- Financial institutions packaged these risky mortgages into mortgage-backed securities and other derivative investments with high quality mortgages, which plummeted in value.
- Banks thought of as “too big to fail” were found holding these worthless investments, leading to the Lehman Brothers bankruptcy and massive stress on the banking system at large.
- The 2008 stock market crash cemented the impact on everyday investors.
This time, policy responses from the government and Federal Reserve buoyed the economy.
- The Federal Reserve injected $24 billion into the banking system and lowered interest rates throughout the recession.
- Congress passed the Troubled Asset Relief Program, also known as the “bank bailout”, to stabilized banks.
- Congress passed the American Recovery and Reinvestment Act to provide financial relief directly to consumers and small businesses through government spending, tax cuts and guaranteed small business loans.
No one can argue that the Great Recession of 2008 was a difficult time. Global stock markets declined, unemployment reached 10% and many lost their homes. So, why didn’t this turn into another Great Depression? The policy response made a world of difference, bringing relief to a struggling economy, improving consumer confidence and spending, and turning GDP positive by the third quarter of 2009.
COVID-19 Pandemic – 2020
The COVID-19 Pandemic has been contrasted with the Great Depression in many headlines lately. We’ve seen a stark drop in economic activity combined with a spike in unemployment.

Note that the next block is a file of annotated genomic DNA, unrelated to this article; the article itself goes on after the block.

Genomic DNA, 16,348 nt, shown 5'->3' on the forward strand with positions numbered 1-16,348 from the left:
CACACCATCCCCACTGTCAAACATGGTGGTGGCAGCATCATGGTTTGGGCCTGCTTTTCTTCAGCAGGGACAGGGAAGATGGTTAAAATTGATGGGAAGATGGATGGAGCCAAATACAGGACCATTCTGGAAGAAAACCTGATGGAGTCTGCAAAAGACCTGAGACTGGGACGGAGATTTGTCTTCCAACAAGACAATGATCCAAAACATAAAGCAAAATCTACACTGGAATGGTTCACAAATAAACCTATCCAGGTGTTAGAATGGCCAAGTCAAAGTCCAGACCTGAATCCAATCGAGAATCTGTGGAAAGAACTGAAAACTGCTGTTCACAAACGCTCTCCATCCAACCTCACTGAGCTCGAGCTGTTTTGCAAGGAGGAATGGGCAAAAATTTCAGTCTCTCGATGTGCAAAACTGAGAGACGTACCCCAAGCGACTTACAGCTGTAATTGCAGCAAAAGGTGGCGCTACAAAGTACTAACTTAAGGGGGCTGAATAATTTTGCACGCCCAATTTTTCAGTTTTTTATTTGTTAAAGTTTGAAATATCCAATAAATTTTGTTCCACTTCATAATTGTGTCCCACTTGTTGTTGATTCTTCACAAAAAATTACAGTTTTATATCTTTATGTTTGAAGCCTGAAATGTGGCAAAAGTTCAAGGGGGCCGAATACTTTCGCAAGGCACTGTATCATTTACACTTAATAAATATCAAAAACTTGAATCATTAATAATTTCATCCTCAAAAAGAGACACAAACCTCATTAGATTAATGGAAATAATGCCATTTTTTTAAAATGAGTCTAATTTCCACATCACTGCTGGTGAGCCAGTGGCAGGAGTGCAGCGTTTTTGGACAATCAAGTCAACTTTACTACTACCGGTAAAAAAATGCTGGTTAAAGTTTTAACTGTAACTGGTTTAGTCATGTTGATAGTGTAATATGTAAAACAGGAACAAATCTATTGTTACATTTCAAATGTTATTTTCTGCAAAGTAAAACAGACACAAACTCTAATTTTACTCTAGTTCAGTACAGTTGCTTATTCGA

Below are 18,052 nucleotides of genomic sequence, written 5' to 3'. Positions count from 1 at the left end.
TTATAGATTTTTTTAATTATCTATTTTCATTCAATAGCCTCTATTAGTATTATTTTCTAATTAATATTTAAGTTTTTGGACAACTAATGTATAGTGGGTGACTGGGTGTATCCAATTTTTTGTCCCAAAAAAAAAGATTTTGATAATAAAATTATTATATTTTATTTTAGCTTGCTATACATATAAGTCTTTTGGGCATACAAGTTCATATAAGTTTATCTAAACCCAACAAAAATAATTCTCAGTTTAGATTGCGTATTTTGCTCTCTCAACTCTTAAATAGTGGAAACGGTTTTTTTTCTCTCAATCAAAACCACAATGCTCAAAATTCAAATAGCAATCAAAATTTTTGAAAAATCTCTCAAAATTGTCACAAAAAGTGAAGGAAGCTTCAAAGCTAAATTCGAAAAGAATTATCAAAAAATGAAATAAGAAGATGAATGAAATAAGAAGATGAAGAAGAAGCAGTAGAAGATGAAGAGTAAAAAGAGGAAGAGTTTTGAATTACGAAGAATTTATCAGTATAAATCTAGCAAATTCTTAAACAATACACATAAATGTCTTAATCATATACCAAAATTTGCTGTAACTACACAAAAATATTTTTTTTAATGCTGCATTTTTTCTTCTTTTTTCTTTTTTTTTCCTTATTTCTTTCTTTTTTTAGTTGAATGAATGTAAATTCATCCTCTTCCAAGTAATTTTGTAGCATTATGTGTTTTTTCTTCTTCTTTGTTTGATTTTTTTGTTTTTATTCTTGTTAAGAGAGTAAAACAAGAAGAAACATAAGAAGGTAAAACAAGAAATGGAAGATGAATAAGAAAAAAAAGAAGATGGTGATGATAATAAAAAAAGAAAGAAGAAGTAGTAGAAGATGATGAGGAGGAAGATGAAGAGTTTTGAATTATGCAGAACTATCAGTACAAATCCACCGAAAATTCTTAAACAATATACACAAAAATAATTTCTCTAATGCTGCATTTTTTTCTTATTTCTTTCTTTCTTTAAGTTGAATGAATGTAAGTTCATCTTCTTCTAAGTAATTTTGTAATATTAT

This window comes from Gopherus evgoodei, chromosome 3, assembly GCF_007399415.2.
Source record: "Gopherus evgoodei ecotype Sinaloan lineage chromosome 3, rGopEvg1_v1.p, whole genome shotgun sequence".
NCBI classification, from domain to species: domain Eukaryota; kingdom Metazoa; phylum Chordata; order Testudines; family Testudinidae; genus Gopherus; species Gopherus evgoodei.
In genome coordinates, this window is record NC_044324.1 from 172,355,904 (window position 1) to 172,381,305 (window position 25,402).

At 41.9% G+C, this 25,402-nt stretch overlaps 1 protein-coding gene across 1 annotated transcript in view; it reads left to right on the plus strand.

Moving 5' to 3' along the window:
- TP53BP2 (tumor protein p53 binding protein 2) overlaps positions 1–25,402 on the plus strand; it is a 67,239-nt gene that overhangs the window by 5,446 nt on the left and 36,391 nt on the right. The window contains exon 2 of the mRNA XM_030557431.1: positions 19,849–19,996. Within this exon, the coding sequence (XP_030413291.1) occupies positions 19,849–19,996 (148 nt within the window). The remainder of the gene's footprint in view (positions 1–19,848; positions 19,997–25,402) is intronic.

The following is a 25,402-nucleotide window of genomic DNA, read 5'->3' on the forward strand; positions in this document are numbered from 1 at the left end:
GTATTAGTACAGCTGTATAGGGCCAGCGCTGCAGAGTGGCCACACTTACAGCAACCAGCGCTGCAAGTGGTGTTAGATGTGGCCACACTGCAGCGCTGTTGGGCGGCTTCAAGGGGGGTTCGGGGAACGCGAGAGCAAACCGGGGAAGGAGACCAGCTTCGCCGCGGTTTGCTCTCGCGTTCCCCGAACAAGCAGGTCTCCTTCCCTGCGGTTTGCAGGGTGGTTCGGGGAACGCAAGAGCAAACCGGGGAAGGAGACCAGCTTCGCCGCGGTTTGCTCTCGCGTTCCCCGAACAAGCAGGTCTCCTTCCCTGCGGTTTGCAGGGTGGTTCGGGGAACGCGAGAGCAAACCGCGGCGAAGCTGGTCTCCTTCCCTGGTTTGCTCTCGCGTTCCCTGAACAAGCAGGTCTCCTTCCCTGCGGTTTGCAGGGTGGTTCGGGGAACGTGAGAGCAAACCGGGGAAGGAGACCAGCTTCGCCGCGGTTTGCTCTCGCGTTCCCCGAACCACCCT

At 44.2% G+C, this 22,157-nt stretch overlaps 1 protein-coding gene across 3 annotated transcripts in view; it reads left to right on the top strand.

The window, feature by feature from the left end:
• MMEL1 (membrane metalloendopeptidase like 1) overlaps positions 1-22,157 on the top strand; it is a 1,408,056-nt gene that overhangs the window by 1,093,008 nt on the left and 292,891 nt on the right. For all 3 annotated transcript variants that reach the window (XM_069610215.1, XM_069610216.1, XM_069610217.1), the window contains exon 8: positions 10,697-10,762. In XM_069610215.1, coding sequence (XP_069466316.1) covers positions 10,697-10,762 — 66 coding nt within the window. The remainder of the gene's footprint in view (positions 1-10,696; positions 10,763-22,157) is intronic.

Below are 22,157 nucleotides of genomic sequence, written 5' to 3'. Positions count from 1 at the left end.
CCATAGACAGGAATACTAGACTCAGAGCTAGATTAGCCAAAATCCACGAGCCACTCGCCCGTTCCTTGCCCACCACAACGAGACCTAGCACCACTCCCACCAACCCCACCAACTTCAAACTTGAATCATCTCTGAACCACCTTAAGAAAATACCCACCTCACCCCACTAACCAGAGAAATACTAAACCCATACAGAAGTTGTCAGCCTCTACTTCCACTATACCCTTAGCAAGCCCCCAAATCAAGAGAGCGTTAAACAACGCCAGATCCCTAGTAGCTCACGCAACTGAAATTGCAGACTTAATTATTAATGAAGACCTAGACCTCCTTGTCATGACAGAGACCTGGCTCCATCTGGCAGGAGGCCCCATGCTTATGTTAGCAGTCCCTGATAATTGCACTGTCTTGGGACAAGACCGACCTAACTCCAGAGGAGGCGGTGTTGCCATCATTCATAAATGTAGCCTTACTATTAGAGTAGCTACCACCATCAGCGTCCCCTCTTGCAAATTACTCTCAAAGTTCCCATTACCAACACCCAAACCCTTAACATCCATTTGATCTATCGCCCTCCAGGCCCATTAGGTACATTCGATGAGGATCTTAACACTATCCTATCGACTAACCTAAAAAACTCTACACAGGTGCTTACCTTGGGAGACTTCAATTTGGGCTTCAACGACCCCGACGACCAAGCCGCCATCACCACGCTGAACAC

So, where are we now? There are many unknowns. We don’t yet know the full impact on the economy and how long the recovery will take. We don’t know if there will be subsequent waves of the virus. And, we don’t know exactly what the “new normal” will look like.
However, we do know one thing – the policy response to the COVID-19 Pandemic looks much more like the 2008 than 1929.
- The Federal Reserve cut interest rates.
- Congress passed the CARES Act to put cash in the hands of consumers and businesses.
- Steps are being taken to evaluate the need for further stimulus.
We’re already seeing indications of impact from this crisis. Unemployment reached just shy of 15% in April and is likely to go higher. The CARES Act stimulus measures are likely to slow and prolong economic recovery. On the positive side, we have an otherwise healthy economy that, due to COVID-19, has been put on pause. As things restart, we have good prospects of seeing steady recovery.
Lessons from the past
We’ve faced many other recessions throughout history, so why has none reached the level of the Great Depression? History shows us the common key for recovery – getting cash to consumers and businesses to keep the economy moving. Of course, the scope, speed and size of government actions are never perfect and will always be debated. But the fact remains – when consumers and businesses have an environment to keep going, we are all better off.
Sources – CNN, Macrotrends, The Balance
The “Alterra” name was coined by joining the Latin roots “alter”, the origin of the word “altruism” with “terra” meaning earth or land. This name reflects the company philosophy of “clients before profits” and providing firmly grounded advice.